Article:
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Imelda Marcos

NEWS
May 10, 1998 | From Times Wire Reports
Former First Lady Imelda Marcos formally ended her on-again, off-again campaign for president and threw her support behind front-runner Joseph Estrada. Marcos faces up to 12 years in prison on a graft conviction, and some analysts speculated that she gave her support to Estrada in exchange for a promise of a presidential pardon. She denied that, saying, "I will not accept clemency." Polls had placed Marcos near the bottom of the heap for Monday's balloting.
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NEWS
May 8, 1998 | From Times Wire Reports
Imelda Marcos has changed her mind about withdrawing from next week's presidential election after supporters threatened to commit suicide if she pulled out, an associate said. Instead, the widow of former dictator Ferdinand E. Marcos--facing a jail term and trailing in the polls--will simply stop campaigning. Marcos announced April 29 that she was dropping out of the race.
NEWS
April 29, 1998 | Associated Press
Former first lady Imelda Marcos withdrew today from next month's presidential election, saying she wanted to help prevent the campaign from becoming emotional and violent. The wife of the late dictator Ferdinand E. Marcos has lagged far behind in popularity polls, with recent surveys giving her about 2% of the vote in the scheduled May 11 election.
NEWS
December 12, 1997 | Associated Press
Imelda Marcos was greeted by a handful of supporters bearing flowers Thursday as she arrived to be treated for glaucoma. The 68-year-old widow of Philippines dictator Ferdinand Marcos won permission last week from her country's Supreme Court to travel to Boston for the treatment. The court reversed a lower court that had denied Marcos, now a congresswoman, permission to travel because of her 1993 conviction on graft charges.
NEWS
December 12, 1997 | DAVID LAMB, TIMES STAFF WRITER
For a convicted felon facing 24 years in prison, Imelda Marcos seemed to have not a care in the world. Dressed like a queen, as effervescent as champagne, she laughed and chatted and hardly even noticed that her RV had come to a dead standstill in Manila's numbing traffic. At a worktable in the RV this week, she sketched a map of the world, making a point about global power shifts.
NEWS
August 22, 1997 | From Times Wire Reports
The Philippine Supreme Court has ruled that Imelda Marcos may not leave the country for medical treatment in the United States, upholding an anti-graft court's ban on her foreign travel. The court said the widow of deposed President Ferdinand E. Marcos filed her appeal after the deadline for a motion to overturn the decision of the anti-graft court. The former first lady was convicted of corruption in 1993. She is free on bail pending an appeal.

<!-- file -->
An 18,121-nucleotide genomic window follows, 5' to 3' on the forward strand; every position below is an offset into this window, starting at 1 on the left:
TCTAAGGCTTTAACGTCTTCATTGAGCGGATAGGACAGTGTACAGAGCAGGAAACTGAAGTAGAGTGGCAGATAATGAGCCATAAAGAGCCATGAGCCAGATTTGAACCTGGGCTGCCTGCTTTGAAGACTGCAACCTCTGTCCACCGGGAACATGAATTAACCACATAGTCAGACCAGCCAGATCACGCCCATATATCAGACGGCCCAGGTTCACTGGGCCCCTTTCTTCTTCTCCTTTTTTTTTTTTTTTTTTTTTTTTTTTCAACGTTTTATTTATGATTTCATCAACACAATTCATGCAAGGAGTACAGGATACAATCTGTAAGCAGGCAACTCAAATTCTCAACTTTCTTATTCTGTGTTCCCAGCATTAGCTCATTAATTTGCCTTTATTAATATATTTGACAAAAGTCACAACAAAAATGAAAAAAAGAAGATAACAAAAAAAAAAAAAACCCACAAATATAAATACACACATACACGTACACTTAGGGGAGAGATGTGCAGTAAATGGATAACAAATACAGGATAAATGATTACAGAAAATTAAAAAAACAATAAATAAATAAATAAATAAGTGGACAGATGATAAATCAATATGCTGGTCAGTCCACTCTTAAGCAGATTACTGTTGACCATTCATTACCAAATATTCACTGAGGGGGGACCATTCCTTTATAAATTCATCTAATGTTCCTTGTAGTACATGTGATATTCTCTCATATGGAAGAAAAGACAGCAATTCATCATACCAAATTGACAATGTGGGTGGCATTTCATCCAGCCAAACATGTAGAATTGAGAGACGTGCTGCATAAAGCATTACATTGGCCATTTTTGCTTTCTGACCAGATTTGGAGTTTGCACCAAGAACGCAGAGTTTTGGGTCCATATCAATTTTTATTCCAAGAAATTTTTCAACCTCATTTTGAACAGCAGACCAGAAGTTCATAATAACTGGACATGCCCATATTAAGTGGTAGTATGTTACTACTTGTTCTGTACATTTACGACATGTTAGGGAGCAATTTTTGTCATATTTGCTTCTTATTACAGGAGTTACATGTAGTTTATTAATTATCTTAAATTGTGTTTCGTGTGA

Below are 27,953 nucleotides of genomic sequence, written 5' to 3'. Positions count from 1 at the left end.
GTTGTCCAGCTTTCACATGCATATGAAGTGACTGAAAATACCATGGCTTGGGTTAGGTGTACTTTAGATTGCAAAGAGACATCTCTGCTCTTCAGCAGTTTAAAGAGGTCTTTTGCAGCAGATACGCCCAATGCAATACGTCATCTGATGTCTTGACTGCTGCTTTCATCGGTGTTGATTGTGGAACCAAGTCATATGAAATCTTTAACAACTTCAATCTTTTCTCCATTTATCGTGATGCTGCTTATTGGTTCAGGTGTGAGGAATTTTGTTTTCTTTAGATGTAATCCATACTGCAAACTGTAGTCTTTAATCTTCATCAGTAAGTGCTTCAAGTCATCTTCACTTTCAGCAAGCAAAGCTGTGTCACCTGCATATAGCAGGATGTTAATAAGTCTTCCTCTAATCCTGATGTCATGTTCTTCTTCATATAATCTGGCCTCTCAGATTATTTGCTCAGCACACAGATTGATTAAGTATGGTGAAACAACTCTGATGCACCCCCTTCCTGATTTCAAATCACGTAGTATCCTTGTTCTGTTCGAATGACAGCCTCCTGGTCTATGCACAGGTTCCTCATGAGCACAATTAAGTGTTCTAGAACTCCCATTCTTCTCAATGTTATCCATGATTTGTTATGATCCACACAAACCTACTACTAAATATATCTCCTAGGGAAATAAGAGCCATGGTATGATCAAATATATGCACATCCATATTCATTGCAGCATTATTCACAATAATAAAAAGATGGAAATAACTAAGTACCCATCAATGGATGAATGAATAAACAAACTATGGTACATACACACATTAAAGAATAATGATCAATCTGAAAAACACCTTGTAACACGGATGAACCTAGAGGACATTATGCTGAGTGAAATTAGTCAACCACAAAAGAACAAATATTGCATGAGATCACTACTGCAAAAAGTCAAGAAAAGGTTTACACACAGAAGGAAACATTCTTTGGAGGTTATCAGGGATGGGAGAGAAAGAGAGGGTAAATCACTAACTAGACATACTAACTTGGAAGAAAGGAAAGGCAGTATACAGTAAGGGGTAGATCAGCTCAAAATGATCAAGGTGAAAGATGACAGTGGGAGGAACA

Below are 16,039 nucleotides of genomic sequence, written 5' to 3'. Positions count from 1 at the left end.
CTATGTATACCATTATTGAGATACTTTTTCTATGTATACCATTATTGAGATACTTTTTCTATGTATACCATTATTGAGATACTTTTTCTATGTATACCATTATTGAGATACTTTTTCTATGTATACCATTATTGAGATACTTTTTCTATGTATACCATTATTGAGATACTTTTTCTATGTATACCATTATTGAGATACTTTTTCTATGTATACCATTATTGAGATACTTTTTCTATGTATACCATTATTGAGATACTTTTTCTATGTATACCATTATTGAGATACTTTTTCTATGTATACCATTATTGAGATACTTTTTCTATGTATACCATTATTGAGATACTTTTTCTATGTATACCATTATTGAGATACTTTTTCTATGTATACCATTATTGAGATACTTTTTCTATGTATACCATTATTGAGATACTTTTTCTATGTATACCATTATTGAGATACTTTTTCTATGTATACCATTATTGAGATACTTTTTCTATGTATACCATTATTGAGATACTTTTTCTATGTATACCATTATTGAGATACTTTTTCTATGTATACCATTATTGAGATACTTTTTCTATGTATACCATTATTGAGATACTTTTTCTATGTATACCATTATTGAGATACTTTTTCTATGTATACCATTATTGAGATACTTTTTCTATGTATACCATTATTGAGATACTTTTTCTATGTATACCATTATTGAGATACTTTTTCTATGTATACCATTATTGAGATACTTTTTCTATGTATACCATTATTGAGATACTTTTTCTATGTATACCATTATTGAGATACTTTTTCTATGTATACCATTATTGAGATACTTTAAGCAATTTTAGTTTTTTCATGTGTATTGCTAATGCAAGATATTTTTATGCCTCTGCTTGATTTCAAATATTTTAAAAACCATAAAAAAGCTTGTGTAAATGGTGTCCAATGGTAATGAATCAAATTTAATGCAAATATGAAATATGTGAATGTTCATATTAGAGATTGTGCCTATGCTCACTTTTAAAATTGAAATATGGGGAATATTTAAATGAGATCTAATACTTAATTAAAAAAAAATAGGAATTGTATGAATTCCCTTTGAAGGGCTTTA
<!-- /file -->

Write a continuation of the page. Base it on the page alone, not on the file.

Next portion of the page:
NEWS
March 4, 1997 | From Times Wire Reports
The lights went out on former President Ferdinand E. Marcos when, because his family has not paid the bill, a utility company cut electricity to a mausoleum where his corpse lies in a glass coffin. "This is the ultimate harassment, the harassment of the dead, the dead who cannot speak up to defend himself," former Philippine first lady Imelda Marcos, now a congresswoman, told reporters in Manila.
NEWS
December 10, 1995 | Associated Press
Imelda Marcos has asked an appeals court in Los Angeles to stop a federal judge from ordering the transfer of millions of dollars from her late husband's Swiss bank accounts to victims of abuses under his government, she said Saturday. A federal court jury in Honolulu awarded the victims $1.9 billion in damages after they won a class-action suit against former President Ferdinand E. Marcos. U.S. District Judge Manuel L.
NEWS
November 27, 1995 | HENRY WEINSTEIN, TIMES LEGAL AFFAIRS WRITER
In an attempt to avoid a frontal assault on the secrecy of their operations, two large Swiss banks will hold a high-powered bargaining session in Hong Kong that could generate significant payments to 10,000 Filipinos, The Times has learned. The Filipinos are trying to collect on a $1.9-billion judgment against the estate of late Philippine President Ferdinand E. Marcos, stemming from a massive human rights case.
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